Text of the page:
Tuesday, January 26, 2010

The Game of Life

Milton Bradley's board game LIFE was introduced in 1860, 150 years ago. In 1960 the game was redesigned to look like the one that most of us grew up playing and over the years subtle changes have been made to account for inflation and changes in society.

One part of the game that hasn’t changed is how the winner is determined. Ultimately each player reaches a bold red square identified as the Day of Reckoning (I’d forgotten that part). At the Day of Reckoning players count up their assets to determine whether they are Millionaires, Millionaire Tycoons or Bankrupt. According to the official rules:

The player with the most money WINS THE GAME!

We wonder why we are so obsessed with accumulating wealth. Perhaps because for 150 years we’ve been playing the game of Life by Milton Bradley’s rules.

If you were writing the rules, who wins the game of life?

Monday, January 25, 2010

That's What Living Is to Me

For the inscription of his 1897 work, Following the Equator, Mark Twain wrote:

Be good and you will be lonesome.

I know that not because of my vast knowledge of American literature but because I grew up somewhat of a Parrothead (fan of the music of Jimmy Buffett). In 1988 Buffet used the line in the chorus on the song, That’s What Living Is to Me (found on the album Hot Water):

Be good and you will be lonesome

Be lonesome and you will be free

Live a lie and you will live to regret it

That's what living is to me

Twain’s perspective on life is found throughout his writings. Among my favorites are:

Be virtuous and you will be eccentric.

Do right and you will be conspicuous.

Always do right. This will gratify some people and astonish the rest.

This week as we continue our generosity series we’ll be looking at life and this Monday morning I’m thinking about what living is to me (and I can’t get the Buffet song out of my head).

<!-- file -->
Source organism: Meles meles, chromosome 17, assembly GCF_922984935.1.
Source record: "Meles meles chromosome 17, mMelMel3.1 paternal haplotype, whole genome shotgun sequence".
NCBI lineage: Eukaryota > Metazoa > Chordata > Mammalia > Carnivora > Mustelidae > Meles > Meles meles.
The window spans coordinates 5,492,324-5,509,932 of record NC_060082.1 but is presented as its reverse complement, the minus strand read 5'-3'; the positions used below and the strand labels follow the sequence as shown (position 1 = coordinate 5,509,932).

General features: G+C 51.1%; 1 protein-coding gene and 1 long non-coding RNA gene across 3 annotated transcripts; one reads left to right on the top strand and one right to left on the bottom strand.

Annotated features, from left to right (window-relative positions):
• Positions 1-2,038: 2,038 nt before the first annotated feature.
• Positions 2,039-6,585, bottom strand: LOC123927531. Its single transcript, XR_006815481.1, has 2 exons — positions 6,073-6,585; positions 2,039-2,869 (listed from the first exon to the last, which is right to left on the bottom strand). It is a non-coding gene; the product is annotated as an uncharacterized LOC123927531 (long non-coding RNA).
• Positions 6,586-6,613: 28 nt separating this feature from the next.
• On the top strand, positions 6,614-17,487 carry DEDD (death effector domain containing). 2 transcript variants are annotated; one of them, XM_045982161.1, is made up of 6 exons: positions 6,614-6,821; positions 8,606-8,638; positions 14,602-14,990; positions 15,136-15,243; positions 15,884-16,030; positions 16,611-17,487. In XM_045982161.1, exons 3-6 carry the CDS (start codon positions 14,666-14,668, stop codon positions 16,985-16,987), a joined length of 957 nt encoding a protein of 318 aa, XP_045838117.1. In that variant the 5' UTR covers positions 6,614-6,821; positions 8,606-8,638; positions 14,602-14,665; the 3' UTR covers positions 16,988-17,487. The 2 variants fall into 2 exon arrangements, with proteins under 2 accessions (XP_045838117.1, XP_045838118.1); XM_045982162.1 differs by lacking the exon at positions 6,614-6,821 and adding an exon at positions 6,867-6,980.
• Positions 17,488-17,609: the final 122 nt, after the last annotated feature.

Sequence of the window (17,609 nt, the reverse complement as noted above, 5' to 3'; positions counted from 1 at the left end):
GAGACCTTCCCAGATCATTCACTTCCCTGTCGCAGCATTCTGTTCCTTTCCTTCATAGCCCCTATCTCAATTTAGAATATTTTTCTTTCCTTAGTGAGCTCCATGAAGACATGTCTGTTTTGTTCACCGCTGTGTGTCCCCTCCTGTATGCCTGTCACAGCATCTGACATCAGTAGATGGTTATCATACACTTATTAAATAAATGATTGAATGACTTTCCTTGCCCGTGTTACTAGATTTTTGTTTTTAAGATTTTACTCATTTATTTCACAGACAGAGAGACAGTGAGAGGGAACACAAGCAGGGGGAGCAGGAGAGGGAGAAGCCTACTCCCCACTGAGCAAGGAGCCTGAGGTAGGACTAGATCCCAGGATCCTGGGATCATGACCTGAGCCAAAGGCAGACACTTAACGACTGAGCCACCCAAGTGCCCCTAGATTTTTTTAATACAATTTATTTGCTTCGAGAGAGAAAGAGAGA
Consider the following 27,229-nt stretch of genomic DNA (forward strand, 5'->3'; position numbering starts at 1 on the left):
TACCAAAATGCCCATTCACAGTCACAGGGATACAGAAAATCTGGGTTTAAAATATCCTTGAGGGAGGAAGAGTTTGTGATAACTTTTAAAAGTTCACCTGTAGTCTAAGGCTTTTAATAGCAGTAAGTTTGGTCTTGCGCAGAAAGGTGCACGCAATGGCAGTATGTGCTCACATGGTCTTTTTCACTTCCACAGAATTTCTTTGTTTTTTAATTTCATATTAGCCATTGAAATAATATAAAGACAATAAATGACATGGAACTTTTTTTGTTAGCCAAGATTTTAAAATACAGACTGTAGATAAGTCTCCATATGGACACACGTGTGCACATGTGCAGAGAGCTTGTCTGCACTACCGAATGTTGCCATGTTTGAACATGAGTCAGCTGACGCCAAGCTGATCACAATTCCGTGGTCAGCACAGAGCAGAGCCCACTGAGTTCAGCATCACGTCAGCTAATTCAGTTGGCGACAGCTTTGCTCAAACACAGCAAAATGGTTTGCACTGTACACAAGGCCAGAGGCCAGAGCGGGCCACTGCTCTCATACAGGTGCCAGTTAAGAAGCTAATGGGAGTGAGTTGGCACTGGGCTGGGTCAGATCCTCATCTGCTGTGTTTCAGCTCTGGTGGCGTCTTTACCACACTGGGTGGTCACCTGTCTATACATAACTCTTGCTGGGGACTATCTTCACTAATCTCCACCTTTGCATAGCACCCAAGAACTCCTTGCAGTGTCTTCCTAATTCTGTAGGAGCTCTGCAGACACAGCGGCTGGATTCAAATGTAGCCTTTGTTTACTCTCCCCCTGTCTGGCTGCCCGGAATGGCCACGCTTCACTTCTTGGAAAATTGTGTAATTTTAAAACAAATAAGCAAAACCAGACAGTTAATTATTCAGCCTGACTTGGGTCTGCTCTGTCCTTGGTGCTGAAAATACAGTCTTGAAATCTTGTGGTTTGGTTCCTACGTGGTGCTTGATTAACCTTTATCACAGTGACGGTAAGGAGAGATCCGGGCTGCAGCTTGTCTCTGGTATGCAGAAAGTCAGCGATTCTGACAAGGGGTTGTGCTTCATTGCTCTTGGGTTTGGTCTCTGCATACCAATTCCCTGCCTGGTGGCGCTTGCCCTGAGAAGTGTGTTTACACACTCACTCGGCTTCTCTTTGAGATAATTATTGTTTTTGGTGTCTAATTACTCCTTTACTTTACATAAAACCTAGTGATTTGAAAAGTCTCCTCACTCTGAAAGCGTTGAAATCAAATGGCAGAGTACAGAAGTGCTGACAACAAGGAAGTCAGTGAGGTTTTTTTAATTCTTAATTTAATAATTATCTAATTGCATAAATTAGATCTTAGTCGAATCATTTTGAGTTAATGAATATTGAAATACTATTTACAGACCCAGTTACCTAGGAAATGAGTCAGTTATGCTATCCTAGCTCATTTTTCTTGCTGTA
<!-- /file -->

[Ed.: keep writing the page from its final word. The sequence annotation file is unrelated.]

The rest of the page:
So here’s the question: What’s living to you?

Friday, January 22, 2010

Extreme Ironing

I didn’t believe this when I heard about it – so I checked for myself.

In the ever increasing effort for adventure there is a group that has dedicated themselves to extreme ironing.

Extreme Ironing

It began in 1997 when Phil Shaw (nicked-named Steam, of course) of Leicester, England decided to combine his love for rock climbing with a need for a freshly pressed shirt. In that decision Extreme Ironing was born. Today the EII (Extreme Ironing International) and the GEIS (German Extreme Ironing Section) govern the “sport.”

I’ve yet to watch the BBC documentary Extreme Ironing: Pressing for Victory, but the title alone is enough to brighten my day.

For those more musically inclined there’s also Extreme Cello Playing.

So here’s the question: What activity would you like to take to the extreme?

Friday, January 8, 2010

Where ARE we the church?

Somewhere it seems we've begun to buy in to an idea that the hour we spend in worship each week isn’t really church. I hear hints of that sort of thinking in comments such as one a friend posted on facebook earlier today:

A Missional Church is more than a “mission-minded” church. It has to BE the church to this world by going out and meeting this culture, listening it without judgment, bringing the authentic Word to it, having a real servant heart for every person God created.

Such statements seem to suggest that somehow we ARE the church more when we are going out into the world than we are when we are gathered together in worship.

Some churches take one Sunday each year and instead of having worship services go out into the community to serve. Some churches are even putting that into practice monthly (and I’ve heard suggestions that Grace consider doing something along those lines).

I am a huge believer of the church living out its mission by going out into the world and I hope my leadership of Grace reflects that belief.

But I also believe in worship.

I need to reflect a lot more on this but here are a few first thoughts for conversation.

Worship is a gift we offer to God. Just before Christmas I blogged about what God was teaching my heart about offering Him our expensive perfume. I know we too often fall to the temptation to make worship about us (insert Matt Redman song here) but sometimes we get it right and when we do I believe God is really pleased.